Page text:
Excessive fouling was still a big problem, and several rules changes relating to the last few minutes of a game had failed to bring adequate relief. Coaches liked playing the percentages of hoping for a miss of at least one of two free throws while their own team scored a two-point basket. Fouls rose to 58 per game, and teams set records for free throw attempts.

Some things didn't change, however, like the dominance of big men. Neil Johnston, a 6-8 hook-shooting center, won the first of his three straight league scoring titles, while last year's champion, Paul Arizin, spent the first of two years in the military. Boston was coming of age with the exciting backcourt of Bob Cousy and sweet-shooting Bill Sharman, but they couldn't get by the Knicks, who had a host of good players that played together to overcome their height deficiencies. For the first time, both regular-season division winners, New York and Minneapolis, advance to the NBA Finals. The Knicks won the first game, but the Lakers then won four straight to send the New Yorkers home empty-handed for the third consecutive year.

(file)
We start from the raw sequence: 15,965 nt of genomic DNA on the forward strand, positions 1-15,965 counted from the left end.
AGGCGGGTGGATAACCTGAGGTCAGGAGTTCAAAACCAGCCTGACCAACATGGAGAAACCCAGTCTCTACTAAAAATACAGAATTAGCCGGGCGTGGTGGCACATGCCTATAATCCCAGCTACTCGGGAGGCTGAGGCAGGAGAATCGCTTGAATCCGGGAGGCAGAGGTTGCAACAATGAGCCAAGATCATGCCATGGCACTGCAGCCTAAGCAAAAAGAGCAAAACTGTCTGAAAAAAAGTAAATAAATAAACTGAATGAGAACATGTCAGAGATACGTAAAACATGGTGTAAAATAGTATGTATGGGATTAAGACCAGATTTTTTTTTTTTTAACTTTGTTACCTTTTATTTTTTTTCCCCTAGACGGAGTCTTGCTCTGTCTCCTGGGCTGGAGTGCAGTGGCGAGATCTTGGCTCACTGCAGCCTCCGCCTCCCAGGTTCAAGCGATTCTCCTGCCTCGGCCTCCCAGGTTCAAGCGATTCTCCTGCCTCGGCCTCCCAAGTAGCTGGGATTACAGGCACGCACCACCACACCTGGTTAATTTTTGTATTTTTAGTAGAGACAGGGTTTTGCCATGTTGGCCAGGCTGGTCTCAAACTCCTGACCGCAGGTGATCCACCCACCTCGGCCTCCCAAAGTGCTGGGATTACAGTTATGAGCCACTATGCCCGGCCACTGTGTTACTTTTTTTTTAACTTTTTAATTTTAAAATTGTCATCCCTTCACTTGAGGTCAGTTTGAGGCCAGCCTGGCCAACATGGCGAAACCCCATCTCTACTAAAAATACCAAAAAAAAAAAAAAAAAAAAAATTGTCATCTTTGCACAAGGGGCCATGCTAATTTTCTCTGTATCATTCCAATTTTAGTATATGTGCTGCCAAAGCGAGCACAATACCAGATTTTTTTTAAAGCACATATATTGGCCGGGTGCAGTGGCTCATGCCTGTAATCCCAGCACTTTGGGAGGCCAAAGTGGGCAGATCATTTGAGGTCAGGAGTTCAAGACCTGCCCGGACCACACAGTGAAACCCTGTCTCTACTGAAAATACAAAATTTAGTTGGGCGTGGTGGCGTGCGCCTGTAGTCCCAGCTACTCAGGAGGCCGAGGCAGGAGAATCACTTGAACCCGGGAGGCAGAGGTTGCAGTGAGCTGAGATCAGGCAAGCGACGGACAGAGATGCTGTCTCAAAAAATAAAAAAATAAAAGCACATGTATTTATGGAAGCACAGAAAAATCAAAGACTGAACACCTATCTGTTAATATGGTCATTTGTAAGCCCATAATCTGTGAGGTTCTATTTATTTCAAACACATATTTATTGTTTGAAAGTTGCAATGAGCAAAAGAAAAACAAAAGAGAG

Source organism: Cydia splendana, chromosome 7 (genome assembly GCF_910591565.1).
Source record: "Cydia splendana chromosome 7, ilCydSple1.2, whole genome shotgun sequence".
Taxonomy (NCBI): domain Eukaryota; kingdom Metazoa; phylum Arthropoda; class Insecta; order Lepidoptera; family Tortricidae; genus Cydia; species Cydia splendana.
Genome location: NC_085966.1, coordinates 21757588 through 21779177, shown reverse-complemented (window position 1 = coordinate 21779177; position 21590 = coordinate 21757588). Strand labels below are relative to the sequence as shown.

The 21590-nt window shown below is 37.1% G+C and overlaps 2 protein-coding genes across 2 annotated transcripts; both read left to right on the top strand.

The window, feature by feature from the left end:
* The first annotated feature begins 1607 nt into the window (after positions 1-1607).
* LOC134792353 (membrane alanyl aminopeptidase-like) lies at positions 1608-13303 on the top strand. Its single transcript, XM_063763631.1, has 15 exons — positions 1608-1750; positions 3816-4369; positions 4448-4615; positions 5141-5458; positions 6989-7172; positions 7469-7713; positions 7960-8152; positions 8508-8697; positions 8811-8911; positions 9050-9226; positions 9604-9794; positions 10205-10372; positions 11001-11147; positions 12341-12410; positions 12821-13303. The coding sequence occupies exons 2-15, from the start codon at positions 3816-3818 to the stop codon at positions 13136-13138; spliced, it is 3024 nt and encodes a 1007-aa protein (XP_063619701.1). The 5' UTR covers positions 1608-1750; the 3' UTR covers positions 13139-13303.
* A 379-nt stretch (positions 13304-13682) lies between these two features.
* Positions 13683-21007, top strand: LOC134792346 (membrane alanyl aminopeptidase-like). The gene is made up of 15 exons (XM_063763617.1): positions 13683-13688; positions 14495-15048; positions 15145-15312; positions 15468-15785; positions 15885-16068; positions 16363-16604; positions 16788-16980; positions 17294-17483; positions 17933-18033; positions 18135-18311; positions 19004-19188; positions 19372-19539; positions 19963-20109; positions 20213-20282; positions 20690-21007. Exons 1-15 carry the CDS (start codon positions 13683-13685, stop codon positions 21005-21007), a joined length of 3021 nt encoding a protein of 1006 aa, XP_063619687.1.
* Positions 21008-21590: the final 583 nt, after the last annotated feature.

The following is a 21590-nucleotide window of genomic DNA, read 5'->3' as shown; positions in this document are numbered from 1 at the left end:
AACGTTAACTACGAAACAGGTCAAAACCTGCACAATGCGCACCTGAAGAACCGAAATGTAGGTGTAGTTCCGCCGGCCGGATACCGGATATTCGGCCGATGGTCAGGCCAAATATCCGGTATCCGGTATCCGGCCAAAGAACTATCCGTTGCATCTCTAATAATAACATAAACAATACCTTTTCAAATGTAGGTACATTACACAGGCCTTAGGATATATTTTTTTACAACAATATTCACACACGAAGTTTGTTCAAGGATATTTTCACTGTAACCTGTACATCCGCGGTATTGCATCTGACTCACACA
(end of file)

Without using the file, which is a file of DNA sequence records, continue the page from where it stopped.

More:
LAKERS CAPTURE FOURTH CHAMPIONSHIP IN FIVE YEARS
New York had learned from past experience that it would not be easy to beat Minneapolis without the homecourt advantage. But with the 2-3-2 format in place, New York figured it could win if it could somehow take one of the first two games in Minneapolis. The Knicks got their win in Game 1, 96-88, and seemed poised to take control.

But George Mikan, who had played in New York many times while in college, and the Lakers had other ideas. The Lakers took all three in New York, two in convincing fashion, to put to rest the homecourt advantage--at least for this series.